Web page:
BATON ROUGE, LA (WAFB) - A credit agency downgraded Louisiana's credit rating after years of budget instability.
Moody's Investors Service announced the change in the middle of a legislative special session focused on fixing a state budget shortfall of more than $900 million for fiscal year 2015-2016 and $2 billion for fiscal year 2016-2017.
"It's a black eye for the state," said Commissioner of Administration Jay Dardenne. "Other people are taking notice of the problems we're having in Louisiana."
State Treasurer John Kennedy said the lower rating means the state will incur larger interest rates when issuing bonds for things like building roads or fixing college campuses.
"The taxpayers of this state are going to pony up more money to pay the interest when the state borrows money," Kennedy said.
Moody's pointed to several concerns when issuing the downgrade. That includes years of budget shortfalls, when state revenue did not match spending.
"The previous administration spent us into oblivion using one-time money, sweeping all funds, and that creates a totally unstable budget and a dependence upon one-time revenue," Dardenne said.
Moody's also cited the drop in oil prices, which has caused decreased revenue for the state. Added to that, the state has modest amounts of money left in its rainy day fund.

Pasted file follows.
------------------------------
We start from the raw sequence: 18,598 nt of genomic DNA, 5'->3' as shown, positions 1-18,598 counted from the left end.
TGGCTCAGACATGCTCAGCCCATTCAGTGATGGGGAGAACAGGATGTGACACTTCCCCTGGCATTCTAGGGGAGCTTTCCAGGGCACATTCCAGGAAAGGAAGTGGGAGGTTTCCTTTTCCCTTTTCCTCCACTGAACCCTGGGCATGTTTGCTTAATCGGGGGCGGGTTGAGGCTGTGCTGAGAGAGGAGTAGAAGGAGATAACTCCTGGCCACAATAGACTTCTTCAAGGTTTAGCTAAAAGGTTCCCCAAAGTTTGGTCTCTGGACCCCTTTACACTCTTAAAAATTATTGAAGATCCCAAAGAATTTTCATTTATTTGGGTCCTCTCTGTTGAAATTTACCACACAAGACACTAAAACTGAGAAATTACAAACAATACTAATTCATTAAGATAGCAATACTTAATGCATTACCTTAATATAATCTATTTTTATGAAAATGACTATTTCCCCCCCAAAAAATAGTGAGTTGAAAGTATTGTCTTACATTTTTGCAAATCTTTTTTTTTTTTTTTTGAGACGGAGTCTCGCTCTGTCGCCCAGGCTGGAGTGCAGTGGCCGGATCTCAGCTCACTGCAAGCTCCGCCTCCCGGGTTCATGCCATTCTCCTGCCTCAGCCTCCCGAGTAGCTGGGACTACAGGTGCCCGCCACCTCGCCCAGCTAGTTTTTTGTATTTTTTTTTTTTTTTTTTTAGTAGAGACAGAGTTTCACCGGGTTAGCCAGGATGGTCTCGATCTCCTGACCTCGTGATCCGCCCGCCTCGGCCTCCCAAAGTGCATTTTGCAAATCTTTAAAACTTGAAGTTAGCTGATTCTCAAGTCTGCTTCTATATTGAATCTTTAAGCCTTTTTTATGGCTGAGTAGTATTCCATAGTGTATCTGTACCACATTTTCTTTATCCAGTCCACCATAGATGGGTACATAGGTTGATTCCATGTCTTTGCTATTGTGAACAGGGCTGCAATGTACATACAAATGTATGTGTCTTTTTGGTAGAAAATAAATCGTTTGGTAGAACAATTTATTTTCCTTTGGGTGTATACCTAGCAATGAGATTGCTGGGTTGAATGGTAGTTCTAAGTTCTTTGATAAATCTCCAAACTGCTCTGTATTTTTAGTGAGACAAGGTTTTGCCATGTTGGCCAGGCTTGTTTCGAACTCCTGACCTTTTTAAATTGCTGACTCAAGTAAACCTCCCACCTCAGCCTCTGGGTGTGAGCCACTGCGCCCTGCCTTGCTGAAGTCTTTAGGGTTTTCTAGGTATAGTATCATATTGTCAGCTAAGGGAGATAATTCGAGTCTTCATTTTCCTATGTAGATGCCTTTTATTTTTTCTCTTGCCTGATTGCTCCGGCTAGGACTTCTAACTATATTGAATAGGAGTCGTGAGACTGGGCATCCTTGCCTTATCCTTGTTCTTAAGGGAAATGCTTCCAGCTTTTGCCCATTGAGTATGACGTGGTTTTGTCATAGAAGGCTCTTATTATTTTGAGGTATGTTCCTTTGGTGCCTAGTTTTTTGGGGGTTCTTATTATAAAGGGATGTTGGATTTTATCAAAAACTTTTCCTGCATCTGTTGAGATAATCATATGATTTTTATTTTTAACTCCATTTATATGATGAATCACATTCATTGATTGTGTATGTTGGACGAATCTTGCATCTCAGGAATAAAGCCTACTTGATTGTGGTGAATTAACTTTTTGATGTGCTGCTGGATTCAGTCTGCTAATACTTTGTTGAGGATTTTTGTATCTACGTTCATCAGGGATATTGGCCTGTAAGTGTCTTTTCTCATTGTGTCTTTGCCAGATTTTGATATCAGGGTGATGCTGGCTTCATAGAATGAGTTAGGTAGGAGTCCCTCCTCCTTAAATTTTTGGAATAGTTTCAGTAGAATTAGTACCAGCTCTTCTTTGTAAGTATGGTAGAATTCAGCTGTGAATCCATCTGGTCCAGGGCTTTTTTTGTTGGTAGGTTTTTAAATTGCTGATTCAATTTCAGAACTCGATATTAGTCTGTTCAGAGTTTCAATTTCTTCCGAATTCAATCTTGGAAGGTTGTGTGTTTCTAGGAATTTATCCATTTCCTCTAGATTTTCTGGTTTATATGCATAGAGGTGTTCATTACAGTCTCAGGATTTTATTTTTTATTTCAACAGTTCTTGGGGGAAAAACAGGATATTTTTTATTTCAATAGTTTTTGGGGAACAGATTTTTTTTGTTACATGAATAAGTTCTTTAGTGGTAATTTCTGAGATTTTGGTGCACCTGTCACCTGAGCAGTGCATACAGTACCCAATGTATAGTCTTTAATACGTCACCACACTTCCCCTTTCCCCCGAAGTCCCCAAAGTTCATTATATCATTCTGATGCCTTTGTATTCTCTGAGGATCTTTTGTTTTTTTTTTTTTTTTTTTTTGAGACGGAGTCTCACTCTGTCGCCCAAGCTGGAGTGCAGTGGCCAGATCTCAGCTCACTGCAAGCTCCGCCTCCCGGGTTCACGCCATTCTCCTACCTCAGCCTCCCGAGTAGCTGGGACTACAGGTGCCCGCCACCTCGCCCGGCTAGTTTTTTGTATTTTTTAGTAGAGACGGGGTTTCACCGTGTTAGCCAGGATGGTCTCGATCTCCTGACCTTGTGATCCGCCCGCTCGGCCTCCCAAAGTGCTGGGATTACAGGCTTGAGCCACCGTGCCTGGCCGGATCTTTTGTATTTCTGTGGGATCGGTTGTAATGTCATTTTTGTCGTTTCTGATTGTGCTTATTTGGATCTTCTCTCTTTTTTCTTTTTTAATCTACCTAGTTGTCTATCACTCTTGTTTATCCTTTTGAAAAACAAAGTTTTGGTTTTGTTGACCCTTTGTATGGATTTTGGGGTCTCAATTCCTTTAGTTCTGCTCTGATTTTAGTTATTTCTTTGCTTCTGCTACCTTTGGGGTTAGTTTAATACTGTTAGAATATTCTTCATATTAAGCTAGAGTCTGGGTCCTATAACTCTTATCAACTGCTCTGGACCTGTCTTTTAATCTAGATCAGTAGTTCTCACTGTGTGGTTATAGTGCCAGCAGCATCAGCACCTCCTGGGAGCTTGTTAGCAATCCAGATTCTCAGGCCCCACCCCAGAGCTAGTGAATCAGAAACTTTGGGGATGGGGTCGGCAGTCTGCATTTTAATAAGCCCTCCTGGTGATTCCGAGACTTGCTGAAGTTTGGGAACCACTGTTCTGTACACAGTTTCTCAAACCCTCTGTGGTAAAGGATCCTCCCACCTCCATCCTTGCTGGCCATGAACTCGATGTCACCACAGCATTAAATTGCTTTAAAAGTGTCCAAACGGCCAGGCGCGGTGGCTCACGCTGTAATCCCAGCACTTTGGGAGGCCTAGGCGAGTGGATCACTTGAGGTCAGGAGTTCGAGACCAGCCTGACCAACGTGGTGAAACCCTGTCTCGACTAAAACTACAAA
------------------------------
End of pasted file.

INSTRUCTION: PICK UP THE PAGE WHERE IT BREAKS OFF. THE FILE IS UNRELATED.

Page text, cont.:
Kennedy said Moody's originally indicated they may wait until after the special session to evaluate the state. However, he said recent comments from the Edwards administration may have changed that plan.
For example, during his special address to the state, the governor indicated that college football may be at risk in Louisiana if the legislature does not act to fix the budget and colleges are forced to close.
"When those statements were made, they went out nationally, particularly the part about LSU football, and I think it scared the day lights out of Moody's," Kennedy said.
For now, state leaders are left to wrestle with the budget before new bonds are issued this summer.
"It'll be a harder sell, but hopefully if the legislature does its job, I'll have a good story to tell," Kennedy said.
Representatives from Moody's are set to visit Louisiana this spring, according to the Edwards administration.
The two other credit agencies, Fitch and Standard & Poor's, have not yet taken action with regards to Louisiana.
Governor John Bel Edwards released the following statement on Moody's Investors Service downgrade of Louisiana's credit rating: